It's been so humid and dark this week. The air is heavy, and it feels hard to breathe. The weird wetness of the air plus the dip in temperature that hints at fall is an awkward combination. The whole thing has made me feel like I’m moving through water. It’s slowed me down, and maybe that’s the only good part. It’s made me take a moment and look around me.
I’m looking especially at my daughter Kate. She’s almost 15. She has long, curly blond hair and blue-green eyes, and she’s lean and graceful. She’s a dancer. She just started high school and somehow seems to be taking it in stride. She’s a student, after all—she appreciates the actual learning, at least in most of her classes, notably language arts and history, though she’s tickled by her French teacher, a sharp-dressed older Haitian man. I think she’s been more enthusiastic in the last few weeks about French than she ever was about Spanish in middle school.
She wears striped T-shirts or concert shirts that just graze her midriff, or big, cozy sweatshirts with hoods that say things like “Pink” or “Cape Cod,” and those teeny denim shorts teenage girls favor. Her legs are strong from dance. They are beautiful. But if you look closely at her thighs, you’ll see a series of horizontal lines on each one. They’re scratches that are healing. Really, they are cuts, and she made them herself with scissors in the past few weeks.
She’s been having panic attacks for a year. The cutting is new. When I noticed it the first time she said she’d fallen into a bush. Even though when I first caught sight of it, it instantly looked intentional to me, I chose to believe her, to remain in denial for a day or two. That was the short amount of time it took for her to disclose what had been happening.
I was scared. I felt guilty. I felt frustrated. I felt ashamed. Strangely, I realize now, all the feelings I felt when my now-sober husband was in the final throes of his drinking.
Kate was in fifth grade then, when things got so bad that really, if he hadn’t stopped, he probably would have died. She and I were confidants in anger and outrage; we both just wanted him out of the house. We wanted to protect Sara, her sister, who was only nine, as much as we could. But Kate was only eleven. She shouldn’t have been my cohort. I knew that, and I tried to protect her as best I could—I spoke to her constantly about how I would always take care of her, no matter what, and she believed me then, believes me now—but I was like a shipwreck that year, and she saw that, and she stepped up.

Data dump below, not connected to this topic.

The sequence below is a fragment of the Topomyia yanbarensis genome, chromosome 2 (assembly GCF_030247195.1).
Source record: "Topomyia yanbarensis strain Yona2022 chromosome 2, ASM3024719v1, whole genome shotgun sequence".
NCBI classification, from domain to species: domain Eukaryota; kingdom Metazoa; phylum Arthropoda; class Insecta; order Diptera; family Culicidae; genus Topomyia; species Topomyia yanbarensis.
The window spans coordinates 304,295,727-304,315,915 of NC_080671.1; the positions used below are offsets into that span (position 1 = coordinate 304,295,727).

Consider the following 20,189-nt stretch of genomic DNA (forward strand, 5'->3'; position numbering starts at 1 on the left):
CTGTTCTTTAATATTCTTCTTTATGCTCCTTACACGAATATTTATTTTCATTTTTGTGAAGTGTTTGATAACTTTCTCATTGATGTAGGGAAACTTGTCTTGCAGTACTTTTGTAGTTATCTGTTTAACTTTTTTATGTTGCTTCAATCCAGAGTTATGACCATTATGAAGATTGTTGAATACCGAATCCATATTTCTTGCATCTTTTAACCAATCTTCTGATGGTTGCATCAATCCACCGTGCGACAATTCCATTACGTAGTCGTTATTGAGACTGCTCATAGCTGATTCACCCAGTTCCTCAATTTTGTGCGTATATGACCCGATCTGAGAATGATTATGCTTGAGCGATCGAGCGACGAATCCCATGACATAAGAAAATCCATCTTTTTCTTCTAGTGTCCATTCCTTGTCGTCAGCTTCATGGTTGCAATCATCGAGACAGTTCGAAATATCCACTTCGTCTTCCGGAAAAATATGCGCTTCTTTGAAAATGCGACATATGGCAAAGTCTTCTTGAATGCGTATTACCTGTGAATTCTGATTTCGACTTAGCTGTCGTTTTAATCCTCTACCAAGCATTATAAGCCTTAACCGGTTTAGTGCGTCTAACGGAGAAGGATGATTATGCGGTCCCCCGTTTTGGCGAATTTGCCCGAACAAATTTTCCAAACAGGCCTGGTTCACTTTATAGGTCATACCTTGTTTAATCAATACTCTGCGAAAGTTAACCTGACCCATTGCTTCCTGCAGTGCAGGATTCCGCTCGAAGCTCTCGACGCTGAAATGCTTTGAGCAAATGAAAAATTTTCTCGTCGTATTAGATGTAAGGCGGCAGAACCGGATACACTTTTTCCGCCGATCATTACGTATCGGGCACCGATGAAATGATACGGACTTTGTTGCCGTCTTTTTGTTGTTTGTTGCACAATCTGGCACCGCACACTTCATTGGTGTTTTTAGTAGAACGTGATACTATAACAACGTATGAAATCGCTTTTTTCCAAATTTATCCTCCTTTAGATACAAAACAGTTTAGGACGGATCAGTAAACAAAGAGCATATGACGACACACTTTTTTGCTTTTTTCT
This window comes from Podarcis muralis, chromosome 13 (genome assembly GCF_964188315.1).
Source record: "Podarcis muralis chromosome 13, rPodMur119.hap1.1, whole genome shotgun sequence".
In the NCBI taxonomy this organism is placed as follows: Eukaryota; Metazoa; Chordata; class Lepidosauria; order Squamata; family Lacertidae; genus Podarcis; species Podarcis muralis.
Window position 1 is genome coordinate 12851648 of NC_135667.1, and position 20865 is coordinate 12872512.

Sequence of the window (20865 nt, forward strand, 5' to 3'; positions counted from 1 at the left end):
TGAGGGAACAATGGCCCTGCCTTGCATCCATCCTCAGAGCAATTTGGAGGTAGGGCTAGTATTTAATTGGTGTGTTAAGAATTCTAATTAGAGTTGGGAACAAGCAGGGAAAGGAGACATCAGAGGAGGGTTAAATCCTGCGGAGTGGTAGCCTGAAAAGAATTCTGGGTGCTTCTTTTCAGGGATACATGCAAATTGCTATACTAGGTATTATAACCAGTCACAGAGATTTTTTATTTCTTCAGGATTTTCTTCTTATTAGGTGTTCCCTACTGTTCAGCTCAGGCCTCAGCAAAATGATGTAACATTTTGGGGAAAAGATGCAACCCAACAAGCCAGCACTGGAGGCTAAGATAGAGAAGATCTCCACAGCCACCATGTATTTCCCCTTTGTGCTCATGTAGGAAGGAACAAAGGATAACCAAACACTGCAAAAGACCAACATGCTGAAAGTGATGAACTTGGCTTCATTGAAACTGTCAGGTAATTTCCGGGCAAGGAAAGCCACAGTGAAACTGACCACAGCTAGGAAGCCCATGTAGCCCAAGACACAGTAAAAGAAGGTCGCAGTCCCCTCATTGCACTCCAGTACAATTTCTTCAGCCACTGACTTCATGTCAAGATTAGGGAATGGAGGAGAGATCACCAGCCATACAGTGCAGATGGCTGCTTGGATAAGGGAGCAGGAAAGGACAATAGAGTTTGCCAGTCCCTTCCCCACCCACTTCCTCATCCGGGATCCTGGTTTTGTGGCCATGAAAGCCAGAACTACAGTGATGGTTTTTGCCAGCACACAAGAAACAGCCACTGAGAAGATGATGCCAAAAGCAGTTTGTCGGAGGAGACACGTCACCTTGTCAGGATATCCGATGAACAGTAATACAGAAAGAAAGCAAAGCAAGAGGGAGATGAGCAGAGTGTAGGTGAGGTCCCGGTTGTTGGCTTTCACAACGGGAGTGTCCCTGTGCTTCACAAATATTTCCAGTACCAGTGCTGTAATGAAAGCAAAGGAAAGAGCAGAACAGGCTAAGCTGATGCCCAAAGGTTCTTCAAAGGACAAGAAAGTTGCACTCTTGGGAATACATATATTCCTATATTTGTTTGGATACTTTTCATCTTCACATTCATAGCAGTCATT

Now she’s finally acknowledging her anger at having to do that. She’s mostly angry at her dad, I think, but I was at fault, too. I’m not indulging myself with mother guilt here; it’s just the truth. She took on more than she should have, than she was capable of. She was amazingly strong. But she shouldn’t have had to be.
The panic attacks have been painful to witness—I have never experienced one, my pain always having been more depressive than anxious—but they make sense to me, that she feels out of control, out of herself, not herself. The cutting takes that to another level, and I’m trying not to get too alarmed; I’ve read about it and it’s not generally a gateway to suicidal tendencies, more a way to find some relief from your anxiety and pain. I understand that, even though the part of me who is her mom, who thinks she’s the most beautiful and amazing and perfect person in the universe, is heartbroken by the thought that she would harm herself even that small bit, that maybe there will be scars on those beautiful legs. The cuts aren’t that deep, they really are more like scratches, so hopefully, no trace will remain. And we’re taking all the measures we need to take, together, to get her professional support, so we can confront it now.
But it’s a powerful lesson in restraint, I have to say. I want to panic and scream and cry and just wallow in the unfairness of it, that she has been made to feel this way by the circumstances of our life, and the imperfect way I handled some things. But she’s not a little girl anymore, and I can’t fix everything, I can’t make things go away. She’s a young woman with her own feelings and thoughts and her own reactions to them. It won’t help her if I freak out or tell her to “just stop.” What I need to do is be with her and behind her and just…there.
To that end, I’ve been treating her a bit like a china doll, at least in my mind. When we’re apart during the day, I text her more. When she’s with me I find myself touching her and petting her and hugging her more.
I know she’s going to be okay, but I also know that there’s not a place where okayness stays okay forever. Not for her or for any of us. I just need to be her mother, and make sure to love her and adore her, and also give her the space to be herself.